Variety*Fertilizer | VAR1 | 1 | VAR2 | 1 | 0.9961 | 0.5512 | 15 | 1.81 | 0.0909 | 0.05 | -0.1788 | 2.1711 |

Variety*Fertilizer | VAR1 | 1 | VAR2 | 2 | -1.0866 | 0.5512 | 15 | -1.97 | 0.0674 | 0.05 | -2.2615 | 0.08838 |

Variety*Fertilizer | VAR1 | 1 | VAR2 | 3 | -1.3128 | 0.5512 | 15 | -2.38 | 0.0309 | 0.05 | -2.4878 | -0.1378 |

Variety*Fertilizer | VAR1 | 2 | VAR1 | 3 | -0.8023 | 0.5512 | 15 | -1.46 | 0.1661 | 0.05 | -1.9773 | 0.3726 |

Variety*Fertilizer | VAR1 | 2 | VAR2 | 1 | 2.2626 | 0.5512 | 15 | 4.10 | 0.0009 | 0.05 | 1.0877 | 3.4376 |

Variety*Fertilizer | VAR1 | 2 | VAR2 | 2 | 0.1799 | 0.5512 | 15 | 0.33 | 0.7486 | 0.05 | -0.9950 | 1.3549 |

Variety*Fertilizer | VAR1 | 2 | VAR2 | 3 | -0.04630 | 0.5512 | 15 | -0.08 | 0.9342 | 0.05 | -1.2213 | 1.1287 |

Variety*Fertilizer | VAR1 | 3 | VAR2 | 1 | 3.0650 | 0.5512 | 15 | 5.56 | <.0001 | 0.05 | 1.8900 | 4.2399 |

Variety*Fertilizer | VAR1 | 3 | VAR2 | 2 | 0.9823 | 0.5512 | 15 | 1.78 | 0.0950 | 0.05 | -0.1927 | 2.1572 |

Variety*Fertilizer | VAR1 | 3 | VAR2 | 3 | 0.7560 | 0.5512 | 15 | 1.37 | 0.1904 | 0.05 | -0.4189 | 1.9310 |

Variety*Fertilizer | VAR2 | 1 | VAR2 | 2 | -2.0827 | 0.5512 | 15 | -3.78 | 0.0018 | 0.05 | -3.2577 | -0.9077 |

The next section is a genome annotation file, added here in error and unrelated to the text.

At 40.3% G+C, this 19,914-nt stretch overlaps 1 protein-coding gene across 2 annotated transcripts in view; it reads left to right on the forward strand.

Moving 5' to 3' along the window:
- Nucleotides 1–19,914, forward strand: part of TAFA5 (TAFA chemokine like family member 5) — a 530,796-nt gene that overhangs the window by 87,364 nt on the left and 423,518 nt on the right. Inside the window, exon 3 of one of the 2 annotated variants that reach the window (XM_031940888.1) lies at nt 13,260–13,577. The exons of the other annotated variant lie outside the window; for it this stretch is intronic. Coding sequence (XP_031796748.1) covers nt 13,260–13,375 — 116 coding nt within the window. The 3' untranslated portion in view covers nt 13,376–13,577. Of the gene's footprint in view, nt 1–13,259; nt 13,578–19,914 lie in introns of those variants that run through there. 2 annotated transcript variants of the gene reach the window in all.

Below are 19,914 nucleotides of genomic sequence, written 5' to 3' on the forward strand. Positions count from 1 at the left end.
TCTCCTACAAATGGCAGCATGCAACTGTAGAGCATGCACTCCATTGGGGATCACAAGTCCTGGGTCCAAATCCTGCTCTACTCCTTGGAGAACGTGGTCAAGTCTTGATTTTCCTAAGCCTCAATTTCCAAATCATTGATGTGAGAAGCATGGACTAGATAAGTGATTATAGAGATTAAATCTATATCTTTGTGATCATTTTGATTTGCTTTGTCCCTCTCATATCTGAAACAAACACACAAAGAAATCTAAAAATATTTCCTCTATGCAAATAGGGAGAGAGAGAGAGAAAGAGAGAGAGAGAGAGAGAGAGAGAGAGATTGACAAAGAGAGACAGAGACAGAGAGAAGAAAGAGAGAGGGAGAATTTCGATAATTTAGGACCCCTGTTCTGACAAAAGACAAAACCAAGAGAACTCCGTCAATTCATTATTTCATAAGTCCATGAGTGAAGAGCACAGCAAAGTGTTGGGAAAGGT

Variety*Fertilizer | VAR2 | 1 | VAR2 | 3 | -2.3089 | 0.5512 | 15 | -4.19 | 0.0008 | 0.05 | -3.4839 | -1.1340 |

Variety*Fertilizer | VAR2 | 2 | VAR2 | 3 | -0.2262 | 0.5512 | 15 | -0.41 | 0.6873 | 0.05 | -1.4012 | 0.9487 |

In the RCB output, the initial information is the same or similar to
what was shown above. There is an additional variance component
estimated for Rep in the table for *Covariance Parameter
Estimates*. The Type 3 Tests of Fixed Effects has changed, with the
denominator degrees of freedom for the F-test now being 15, reduced by 3
due to the specification of Rep (3 df) as a random effect. This 15 df is
composed of all block or “Rep” interactions: Rep*Variety=3x1 = 3,
Rep*Fertilizer=2x3 = 6, and Rep*Variety*Fertilizer = 3x1x2 = 6 ==> 3
+ 6 + 6 = 15.

The **CONTRAST** statements evaluate linear and
quadratic trends across the Fertilizer rates. The coefficients for trend
analyses are specialized and called Orthogonal Polynomial Coefficients.